In the period January 2008-July 2013, Moran's Queuing for Beginners sold 5801 copies in paperback and On Roads sold 6619 copies in hardback and 5518 in paperback. On Roads was extracted in the Daily Express (6.6.09), featured as a book of the year selection in the Financial Times, Sunday Times and Sunday Herald, and was favourably reviewed in 16 national newspapers and magazines, being described as `a beautifully written, quiet masterpiece' (Sunday Times), `a beautiful little book' (Mail on Sunday), a `richly enjoyable read' (The Times) and a `superb cultural history' (Independent). It was longlisted for the 2010 BBC Samuel Johnson Prize for Non-Fiction.

On Roads was used by architects, planners and traffic experts to address topics such as road safety and the aesthetics and environmental impact of roadbuilding. Theresa Villiers, Shadow Secretary of State for Transport, referenced it in a speech at the New Civil Engineer's Road Summit (20.1.10); Hamilton-Baillie Associates, influential advocates of `shared space', included Moran's article, `Crossing the Road in Britain', on their website; and the bestselling author Tom Vanderbilt discussed Moran's work on his `How We Drive' blog and in an article in The Times (29.8.09). Moran's research was cited in BBC News Magazine Online, the Sunday Telegraph, the Guardian, The Times, the Daily Mail and the Daily Express.

Moran's media appearances to discuss On Roads included Radio 5 Live's Simon Mayo Show (10.6.09), Radio 4's M1 Magic (28.10.09), BBC1's BBC Breakfast Live (10.6.09), which had 1,211,000 viewers, and Radio 4's Today (8.6.09), which averaged 6.6 million listeners a week in this period. According to its presenter Laurie Taylor, Moran's appearance on Radio 4's Thinking Allowed on 22.7.09 prompted `unexpected hymns of praise for such previously unconsidered and unsung stretches of tarmac' from listeners, one writing that `my drive along the M27 was made much more interesting' (Thinking Allowed, 29.7.09).

Moran published over 100 newspaper and magazine articles on the history and politics of daily life in this period, writing regularly for the Guardian and occasionally for the New Statesman, the Financial Times, the Observer, The Times, History Today and BBC News Magazine Online. He was also a regular columnist for both BBC History Magazine (June 2007-June 2008) and FT Weekend magazine (August 2008-September 2010), writing about everyday phenomena and `defining moments' in recent history respectively. Moran's new book, Armchair Nation, was also extracted in the Radio Times ahead of publication (1-7 June 2013, 14-17). These publications all had national reach and large readerships. At the end of the impact case study period, for example, the Guardian had an estimated readership per issue of 935,000 (print) and monthly online traffic of 84,326,205 (unique browsers). Moran's most read Guardian article online had 25,090 page views. On the Guardian site, his articles frequently generated several hundred comments. Moran also received many emails and letters, including from people who remembered driving on the early motorways or worked as engineers on them, thanking him for reviving and concretising their memories.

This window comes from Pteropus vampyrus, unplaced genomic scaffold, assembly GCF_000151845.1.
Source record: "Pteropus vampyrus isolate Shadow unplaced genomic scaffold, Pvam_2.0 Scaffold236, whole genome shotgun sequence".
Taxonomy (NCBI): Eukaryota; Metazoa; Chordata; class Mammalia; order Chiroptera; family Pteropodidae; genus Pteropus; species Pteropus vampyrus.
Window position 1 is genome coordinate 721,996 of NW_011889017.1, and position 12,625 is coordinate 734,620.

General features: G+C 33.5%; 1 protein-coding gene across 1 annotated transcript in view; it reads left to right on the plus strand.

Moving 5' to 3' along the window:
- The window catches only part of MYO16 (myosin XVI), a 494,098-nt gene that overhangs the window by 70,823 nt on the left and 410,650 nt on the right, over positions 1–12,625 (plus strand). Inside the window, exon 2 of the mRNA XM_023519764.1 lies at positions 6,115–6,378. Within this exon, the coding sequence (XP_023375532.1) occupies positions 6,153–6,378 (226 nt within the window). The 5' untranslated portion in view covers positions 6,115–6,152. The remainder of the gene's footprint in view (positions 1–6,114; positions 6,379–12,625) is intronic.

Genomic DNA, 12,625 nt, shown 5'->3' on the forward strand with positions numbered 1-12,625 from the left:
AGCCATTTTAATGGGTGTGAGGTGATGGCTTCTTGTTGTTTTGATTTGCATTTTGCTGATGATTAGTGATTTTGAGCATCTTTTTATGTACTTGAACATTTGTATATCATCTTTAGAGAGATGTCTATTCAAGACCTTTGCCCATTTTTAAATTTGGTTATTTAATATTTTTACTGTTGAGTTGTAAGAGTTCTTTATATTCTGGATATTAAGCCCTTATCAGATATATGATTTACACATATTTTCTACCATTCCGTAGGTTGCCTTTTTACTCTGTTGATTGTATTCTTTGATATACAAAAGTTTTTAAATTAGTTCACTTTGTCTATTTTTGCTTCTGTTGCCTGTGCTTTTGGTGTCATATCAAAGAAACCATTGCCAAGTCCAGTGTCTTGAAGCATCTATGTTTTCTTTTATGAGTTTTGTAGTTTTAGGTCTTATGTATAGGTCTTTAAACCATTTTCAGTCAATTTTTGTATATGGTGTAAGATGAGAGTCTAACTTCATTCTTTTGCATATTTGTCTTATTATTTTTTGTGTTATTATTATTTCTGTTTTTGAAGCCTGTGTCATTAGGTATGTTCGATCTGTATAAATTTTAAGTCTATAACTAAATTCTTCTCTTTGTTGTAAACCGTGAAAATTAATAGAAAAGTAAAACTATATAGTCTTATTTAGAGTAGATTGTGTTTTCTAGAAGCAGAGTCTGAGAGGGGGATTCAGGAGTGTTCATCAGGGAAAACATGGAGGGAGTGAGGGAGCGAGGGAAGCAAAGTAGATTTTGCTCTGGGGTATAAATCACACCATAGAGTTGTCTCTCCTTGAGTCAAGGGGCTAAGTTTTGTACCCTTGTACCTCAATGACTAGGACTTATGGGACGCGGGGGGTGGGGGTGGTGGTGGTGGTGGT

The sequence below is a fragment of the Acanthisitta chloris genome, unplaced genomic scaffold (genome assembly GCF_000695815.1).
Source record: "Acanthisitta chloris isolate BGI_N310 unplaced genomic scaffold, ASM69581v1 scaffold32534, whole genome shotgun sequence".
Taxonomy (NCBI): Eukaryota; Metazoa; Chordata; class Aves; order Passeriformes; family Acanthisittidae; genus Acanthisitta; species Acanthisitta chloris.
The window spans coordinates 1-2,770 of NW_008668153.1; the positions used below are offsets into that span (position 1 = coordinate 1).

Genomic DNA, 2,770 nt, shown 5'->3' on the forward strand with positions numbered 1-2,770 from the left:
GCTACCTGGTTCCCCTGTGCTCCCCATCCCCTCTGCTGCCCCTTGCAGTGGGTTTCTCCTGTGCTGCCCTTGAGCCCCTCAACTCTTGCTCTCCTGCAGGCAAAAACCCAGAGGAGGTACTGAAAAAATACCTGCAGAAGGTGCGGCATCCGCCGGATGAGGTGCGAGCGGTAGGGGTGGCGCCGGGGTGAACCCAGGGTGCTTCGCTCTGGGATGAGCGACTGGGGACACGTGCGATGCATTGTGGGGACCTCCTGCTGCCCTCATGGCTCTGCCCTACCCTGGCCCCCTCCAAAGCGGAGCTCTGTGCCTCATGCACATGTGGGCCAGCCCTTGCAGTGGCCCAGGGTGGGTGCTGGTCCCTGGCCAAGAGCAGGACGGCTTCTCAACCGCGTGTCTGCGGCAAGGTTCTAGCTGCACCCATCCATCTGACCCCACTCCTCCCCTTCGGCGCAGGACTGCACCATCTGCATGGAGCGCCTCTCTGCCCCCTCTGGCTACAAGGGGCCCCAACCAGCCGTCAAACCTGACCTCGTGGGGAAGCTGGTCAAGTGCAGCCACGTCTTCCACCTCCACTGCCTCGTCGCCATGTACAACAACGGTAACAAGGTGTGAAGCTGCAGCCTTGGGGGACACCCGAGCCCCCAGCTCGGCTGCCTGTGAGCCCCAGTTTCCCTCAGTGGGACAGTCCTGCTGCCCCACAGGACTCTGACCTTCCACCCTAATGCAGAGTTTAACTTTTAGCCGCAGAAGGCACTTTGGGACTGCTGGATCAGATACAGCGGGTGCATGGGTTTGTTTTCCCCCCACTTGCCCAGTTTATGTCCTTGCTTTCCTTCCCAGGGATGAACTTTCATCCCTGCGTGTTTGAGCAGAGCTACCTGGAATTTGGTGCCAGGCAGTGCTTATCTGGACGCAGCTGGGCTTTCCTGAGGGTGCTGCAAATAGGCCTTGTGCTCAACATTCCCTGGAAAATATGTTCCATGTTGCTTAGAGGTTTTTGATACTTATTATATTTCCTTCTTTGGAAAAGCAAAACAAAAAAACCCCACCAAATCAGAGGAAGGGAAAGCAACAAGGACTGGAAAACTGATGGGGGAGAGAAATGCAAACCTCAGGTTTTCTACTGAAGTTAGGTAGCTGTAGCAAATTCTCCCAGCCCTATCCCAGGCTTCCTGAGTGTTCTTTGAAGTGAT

Moran's work inspired visual artists such as Edward Chell, who in his exhibition `Gran Tourismo' (held at the Little Chef restaurant, Ings in April/May 2011) combined images of roadside environments with table mats incorporating quotes from On Roads; the photographer Sam Mellish, for whom Moran wrote the preface to his book Roadside Britain; and the artist Simon Faithfull, for whom Moran wrote the introduction to the book about his public artwork, Liverpool to Liverpool, which is engraved into the paving on the new concourse around Liverpool Lime Street Station. The artist Felicity Ford interviewed Moran for her soundscape documentary Around the A404, broadcast on BBC Radio Oxford (26.12.10). He also gave a public lecture on `Travelling Concepts' as part of the Liverpool Biennial (7.11.12).

Moran appeared at the Bath Festival of Literature (2.3.10); at the Kenilworth Festival (15.5.10); in a panel on `how to write non-fiction' with Geoff Dyer and Andrea Gillies at London's Foyles Bookshop (12.9.10); and at the Sheffield Off the Shelf Festival with Jonathan Coe, at Coe's invitation (23.10.10). He was an invited speaker at Boring 2010 at London's Dominion Theatre (11.12.10), a widely publicised conference bringing together writers and thinkers on the everyday. He ran two `Conversation Dinners' on Georges Perec for the School of Life in London (15.2.11, 7.12.11), aimed at making this writer better known to a British audience. Moran also maintained a blog from January 2009 (joemoransblog.blogspot.co.uk/) which he used to communicate informally with readers and publicised through his Twitter feed (@joemoransblog, 2000+ followers). It had over 230,000 hits up to July 2013 and generated many comments, such as `your observations on the quotidian ... make this a regular haunt ... One of the best word mills in the web world.'

Sources to corroborate the impact

  1. Joe Moran's Guardian homepage: http://www.theguardian.com/profile/joemoran
  2. Archive of Moran's New Statesman articles: http://www.newstatesman.com/writers/joe_moran
  3. Edward Chell's website: http://www.edwardchell.com/gran-tourismo-grizedale-arts-cumbria/
  4. Felicity Ford's documentary Around the A404:
  5. Hamilton-Baillie Associates: http://www.hamilton-baillie.co.uk/index.php?do=publications&action=details&pid=27
  6. Tom Vanderbilt's blog: http://www.howwedrive.com/category/booknews/page/2/
  7. National Readership Survey: http://www.nrs.co.uk/
  8. Web analyst for the Guardian can confirm online readership figures.
  9. BBC Breakfast audience figures courtesy of BARB (Broadcasters' Audience Research Board).
  10. RAJAR (Radio Joint Audience Research) figures for Today cited in Arifa Akbar, `Moyles poised to steal Wogan's radio crown', Independent, 8 May 2009; and Chris Tryhorn, `Today's new-look team helps BBC Radio 4 post best ratings for a decade', Guardian, 30 October 2009.